"What disturbs Americans of all ideological persuasions is the fear that almost everything, not just government, is fixed or manipulated by some powerful hidden hand," Frank Rich wrote in Sunday's New York Times.
That manipulation should disturb us. But contrary to Rich, it is not the work of "corporatists" who have sprung up to attack progressive reforms proposed by President Obama and the Democratic majority. Manipulation is what we got many years ago when we traded a more or less free market for the "progressive" interventionist state. When government is big, the well-connected always have an advantage over the rest of us in influencing public policy.
Observe: Although Obama and big-government activists demonize health insurance companies, the companies "are still mostly on board with the president's effort to overhaul the U.S. health care system," the Wall Street Journal reports; and ...
Although the activists criticize Big Pharma, "The drug industry has already contributed millions of dollars to advertising campaigns for the health care overhaul through the advocacy groups like Healthy Economies Now and Families USA. It has spent about $1 million on similar advertisements under its own name," the Times reports.
Big Pharma and Big Insurance want Obama-style health care reform?
It's not so hard to understand. "The drug makers stand to gain millions of new customers," the Times said.
And from the Journal: "If health legislation succeeds, the [insurance] industry would likely get a fresh batch of new customers. In particular, many young and healthy people who currently forgo coverage would be forced to sign up." No wonder insurers are willing to stop "discriminating" against sick people. (Forget that the essence of insurance is discrimination according to risk.)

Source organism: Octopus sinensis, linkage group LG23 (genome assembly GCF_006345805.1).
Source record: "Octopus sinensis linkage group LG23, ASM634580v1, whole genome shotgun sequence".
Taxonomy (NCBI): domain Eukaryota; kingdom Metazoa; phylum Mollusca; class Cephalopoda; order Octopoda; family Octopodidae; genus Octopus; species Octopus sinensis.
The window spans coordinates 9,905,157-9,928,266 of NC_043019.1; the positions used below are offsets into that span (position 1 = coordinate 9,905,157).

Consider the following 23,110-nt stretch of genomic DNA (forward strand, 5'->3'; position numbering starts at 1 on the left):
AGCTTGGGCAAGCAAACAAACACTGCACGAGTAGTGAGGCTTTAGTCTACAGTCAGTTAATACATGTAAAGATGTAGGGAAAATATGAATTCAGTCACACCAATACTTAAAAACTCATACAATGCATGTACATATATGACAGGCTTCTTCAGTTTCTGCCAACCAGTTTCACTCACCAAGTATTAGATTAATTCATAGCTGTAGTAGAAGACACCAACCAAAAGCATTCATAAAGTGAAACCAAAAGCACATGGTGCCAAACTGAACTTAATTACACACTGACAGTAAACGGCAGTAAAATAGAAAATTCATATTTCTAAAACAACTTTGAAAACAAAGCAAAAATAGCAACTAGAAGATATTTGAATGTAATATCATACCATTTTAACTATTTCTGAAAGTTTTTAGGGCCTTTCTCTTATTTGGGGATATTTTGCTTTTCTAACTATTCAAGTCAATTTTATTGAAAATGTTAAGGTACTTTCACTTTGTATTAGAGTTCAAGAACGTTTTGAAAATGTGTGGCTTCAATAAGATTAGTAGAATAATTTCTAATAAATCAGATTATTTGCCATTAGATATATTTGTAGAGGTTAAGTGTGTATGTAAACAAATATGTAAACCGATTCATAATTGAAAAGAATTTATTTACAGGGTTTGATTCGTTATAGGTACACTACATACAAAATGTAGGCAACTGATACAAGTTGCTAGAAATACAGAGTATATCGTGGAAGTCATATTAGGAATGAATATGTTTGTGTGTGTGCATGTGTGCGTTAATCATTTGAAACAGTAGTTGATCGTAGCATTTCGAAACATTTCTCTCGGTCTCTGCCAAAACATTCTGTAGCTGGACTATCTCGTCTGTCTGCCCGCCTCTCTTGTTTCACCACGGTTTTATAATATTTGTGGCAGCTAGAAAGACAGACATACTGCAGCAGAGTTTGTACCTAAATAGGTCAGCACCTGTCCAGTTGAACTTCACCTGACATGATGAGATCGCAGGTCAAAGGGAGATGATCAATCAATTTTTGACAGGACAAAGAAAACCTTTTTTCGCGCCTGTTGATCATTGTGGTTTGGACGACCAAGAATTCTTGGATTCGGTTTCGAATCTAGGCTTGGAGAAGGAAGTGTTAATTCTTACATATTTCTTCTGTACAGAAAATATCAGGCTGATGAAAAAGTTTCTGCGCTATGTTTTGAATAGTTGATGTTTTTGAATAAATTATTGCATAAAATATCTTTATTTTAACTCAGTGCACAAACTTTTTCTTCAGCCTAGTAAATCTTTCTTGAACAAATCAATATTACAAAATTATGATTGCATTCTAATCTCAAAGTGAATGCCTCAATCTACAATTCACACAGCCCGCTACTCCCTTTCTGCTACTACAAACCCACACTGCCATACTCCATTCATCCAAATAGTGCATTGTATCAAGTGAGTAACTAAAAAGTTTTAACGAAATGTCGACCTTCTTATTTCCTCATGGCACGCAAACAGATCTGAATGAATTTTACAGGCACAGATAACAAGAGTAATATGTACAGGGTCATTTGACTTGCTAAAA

Not that Big Pharma and Big Insurance like every detail of the Democratic plan. Drug companies don't want Medicare negotiating drug prices -- for good reason. If it forces drug prices down, research and development will be discouraged. (Depending whom you believe, Obama may or may not have agreed with the drug companies on this point.)
As for the insurance companies, they worry -- legitimately -- that a government insurance company -- the so-called "public option" -- would drive them out of business. This isn't alarmism. It's economics. The public option would have no bottom line to worry about and therefore could engage in "predatory pricing" against the private insurers.
But despite these differences, the biggest companies in these two industries are on board with "reform."
It illustrates economist Steven Horwitz's First Law of Political Economy: "No one hates capitalism more than capitalists." In this case, big business wants to shape -- and profit from -- what inevitably will be an interventionist health care reform. Can you think of the last time a major business supported a truly free market in anything?